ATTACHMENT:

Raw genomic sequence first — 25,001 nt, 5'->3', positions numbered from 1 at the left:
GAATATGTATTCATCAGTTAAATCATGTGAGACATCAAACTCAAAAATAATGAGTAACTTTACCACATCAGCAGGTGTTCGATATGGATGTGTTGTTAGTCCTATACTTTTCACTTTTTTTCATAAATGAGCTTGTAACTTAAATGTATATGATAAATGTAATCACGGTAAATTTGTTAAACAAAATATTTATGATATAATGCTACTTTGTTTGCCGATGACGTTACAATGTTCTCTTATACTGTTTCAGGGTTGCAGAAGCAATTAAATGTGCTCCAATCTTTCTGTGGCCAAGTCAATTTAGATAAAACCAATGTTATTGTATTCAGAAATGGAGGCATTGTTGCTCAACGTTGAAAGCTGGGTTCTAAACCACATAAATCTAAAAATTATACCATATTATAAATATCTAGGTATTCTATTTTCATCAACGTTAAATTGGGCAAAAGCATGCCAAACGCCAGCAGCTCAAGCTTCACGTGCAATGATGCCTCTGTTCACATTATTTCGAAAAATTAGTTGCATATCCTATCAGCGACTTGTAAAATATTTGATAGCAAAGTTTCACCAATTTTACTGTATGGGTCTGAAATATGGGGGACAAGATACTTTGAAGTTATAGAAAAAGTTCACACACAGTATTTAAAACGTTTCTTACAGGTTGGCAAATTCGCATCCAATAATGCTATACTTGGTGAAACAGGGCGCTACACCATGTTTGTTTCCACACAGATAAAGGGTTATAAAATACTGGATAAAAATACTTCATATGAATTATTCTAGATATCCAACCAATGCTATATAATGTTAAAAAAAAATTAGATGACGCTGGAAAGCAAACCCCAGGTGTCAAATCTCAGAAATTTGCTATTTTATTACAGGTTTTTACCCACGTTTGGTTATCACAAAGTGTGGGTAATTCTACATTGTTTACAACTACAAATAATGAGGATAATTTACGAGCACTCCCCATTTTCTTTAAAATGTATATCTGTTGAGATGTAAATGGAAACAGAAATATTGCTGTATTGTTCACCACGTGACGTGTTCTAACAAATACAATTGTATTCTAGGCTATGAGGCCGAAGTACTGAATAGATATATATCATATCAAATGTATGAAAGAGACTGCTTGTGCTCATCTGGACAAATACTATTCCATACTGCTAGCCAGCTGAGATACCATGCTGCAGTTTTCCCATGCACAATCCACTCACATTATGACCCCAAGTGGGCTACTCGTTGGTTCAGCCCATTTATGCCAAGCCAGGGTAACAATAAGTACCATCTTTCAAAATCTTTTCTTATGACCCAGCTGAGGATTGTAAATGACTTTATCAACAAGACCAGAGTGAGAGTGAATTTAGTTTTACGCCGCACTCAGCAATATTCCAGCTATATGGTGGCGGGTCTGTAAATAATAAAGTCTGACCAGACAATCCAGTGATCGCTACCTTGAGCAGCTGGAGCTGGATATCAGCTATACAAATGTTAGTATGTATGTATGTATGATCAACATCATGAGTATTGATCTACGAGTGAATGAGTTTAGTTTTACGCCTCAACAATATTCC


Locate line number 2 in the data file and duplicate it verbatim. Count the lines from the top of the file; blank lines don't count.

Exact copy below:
GAATATGTATTCATCAGTTAAATCATGTGAGACATCAAACTCAAAAATAATGAGTAACTTTACCACATCAGCAGGTGTTCGATATGGATGTGTTGTTAGTCCTATACTTTTCACTTTTTTTCATAAATGAGCTTGTAACTTAAATGTATATGATAAATGTAATCACGGTAAATTTGTTAAACAAAATATTTATGATATAATGCTACTTTGTTTGCCGATGACGTTACAATGTTCTCTTATACTGTTTCAGGGTTGCAGAAGCAATTAAATGTGCTCCAATCTTTCTGTGGCCAAGTCAATTTAGATAAAACCAATGTTATTGTATTCAGAAATGGAGGCATTGTTGCTCAACGTTGAAAGCTGGGTTCTAAACCACATAAATCTAAAAATTATACCATATTATAAATATCTAGGTATTCTATTTTCATCAACGTTAAATTGGGCAAAAGCATGCCAAACGCCAGCAGCTCAAGCTTCACGTGCAATGATGCCTCTGTTCACATTATTTCGAAAAATTAGTTGCATATCCTATCAGCGACTTGTAAAATATTTGATAGCAAAGTTTCACCAATTTTACTGTATGGGTCTGAAATATGGGGGACAAGATACTTTGAAGTTATAGAAAAAGTTCACACACAGTATTTAAAACGTTTCTTACAGGTTGGCAAATTCGCATCCAATAATGCTATACTTGGTGAAACAGGGCGCTACACCATGTTTGTTTCCACACAGATAAAGGGTTATAAAATACTGGATAAAAATACTTCATATGAATTATTCTAGATATCCAACCAATGCTATATAATGTTAAAAAAAAATTAGATGACGCTGGAAAGCAAACCCCAGGTGTCAAATCTCAGAAATTTGCTATTTTATTACAGGTTTTTACCCACGTTTGGTTATCACAAAGTGTGGGTAATTCTACATTGTTTACAACTACAAATAATGAGGATAATTTACGAGCACTCCCCATTTTCTTTAAAATGTATATCTGTTGAGATGTAAATGGAAACAGAAATATTGCTGTATTGTTCACCACGTGACGTGTTCTAACAAATACAATTGTATTCTAGGCTATGAGGCCGAAGTACTGAATAGATATATATCATATCAAATGTATGAAAGAGACTGCTTGTGCTCATCTGGACAAATACTATTCCATACTGCTAGCCAGCTGAGATACCATGCTGCAGTTTTCCCATGCACAATCCACTCACATTATGACCCCAAGTGGGCTACTCGTTGGTTCAGCCCATTTATGCCAAGCCAGGGTAACAATAAGTACCATCTTTCAAAATCTTTTCTTATGACCCAGCTGAGGATTGTAAATGACTTTATCAACAAGACCAGAGTGAGAGTGAATTTAGTTTTACGCCGCACTCAGCAATATTCCAGCTATATGGTGGCGGGTCTGTAAATAATAAAGTCTGACCAGACAATCCAGTGATCGCTACCTTGAGCAGCTGGAGCTGGATATCAGCTATACAAATGTTAGTATGTATGTATGTATGATCAACATCATGAGTATTGATCTACGAGTGAATGAGTTTAGTTTTACGCCTCAACAATATTCC